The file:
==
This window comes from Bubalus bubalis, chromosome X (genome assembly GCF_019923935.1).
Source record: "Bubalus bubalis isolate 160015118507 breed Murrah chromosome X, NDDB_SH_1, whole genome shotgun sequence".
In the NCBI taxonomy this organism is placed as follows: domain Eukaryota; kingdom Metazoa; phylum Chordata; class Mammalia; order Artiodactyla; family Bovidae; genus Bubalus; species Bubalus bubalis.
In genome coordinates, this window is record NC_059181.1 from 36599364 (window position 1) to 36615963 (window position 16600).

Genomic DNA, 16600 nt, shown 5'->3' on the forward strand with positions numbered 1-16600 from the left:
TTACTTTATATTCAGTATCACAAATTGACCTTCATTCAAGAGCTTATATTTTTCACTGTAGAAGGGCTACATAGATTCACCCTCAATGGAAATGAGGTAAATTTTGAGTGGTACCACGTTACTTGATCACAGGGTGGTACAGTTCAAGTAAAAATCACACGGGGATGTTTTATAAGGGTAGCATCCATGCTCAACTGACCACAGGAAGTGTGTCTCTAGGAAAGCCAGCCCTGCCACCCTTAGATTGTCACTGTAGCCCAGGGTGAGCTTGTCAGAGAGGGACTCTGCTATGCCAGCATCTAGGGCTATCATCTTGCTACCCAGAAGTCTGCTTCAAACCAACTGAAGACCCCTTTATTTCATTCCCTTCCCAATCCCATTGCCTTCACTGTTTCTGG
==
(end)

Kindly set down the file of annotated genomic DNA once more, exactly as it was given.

This window comes from Bubalus bubalis, chromosome X (genome assembly GCF_019923935.1).
Source record: "Bubalus bubalis isolate 160015118507 breed Murrah chromosome X, NDDB_SH_1, whole genome shotgun sequence".
In the NCBI taxonomy this organism is placed as follows: domain Eukaryota; kingdom Metazoa; phylum Chordata; class Mammalia; order Artiodactyla; family Bovidae; genus Bubalus; species Bubalus bubalis.
In genome coordinates, this window is record NC_059181.1 from 36599364 (window position 1) to 36615963 (window position 16600).

Genomic DNA, 16600 nt, shown 5'->3' on the forward strand with positions numbered 1-16600 from the left:
TTACTTTATATTCAGTATCACAAATTGACCTTCATTCAAGAGCTTATATTTTTCACTGTAGAAGGGCTACATAGATTCACCCTCAATGGAAATGAGGTAAATTTTGAGTGGTACCACGTTACTTGATCACAGGGTGGTACAGTTCAAGTAAAAATCACACGGGGATGTTTTATAAGGGTAGCATCCATGCTCAACTGACCACAGGAAGTGTGTCTCTAGGAAAGCCAGCCCTGCCACCCTTAGATTGTCACTGTAGCCCAGGGTGAGCTTGTCAGAGAGGGACTCTGCTATGCCAGCATCTAGGGCTATCATCTTGCTACCCAGAAGTCTGCTTCAAACCAACTGAAGACCCCTTTATTTCATTCCCTTCCCAATCCCATTGCCTTCACTGTTTCTGG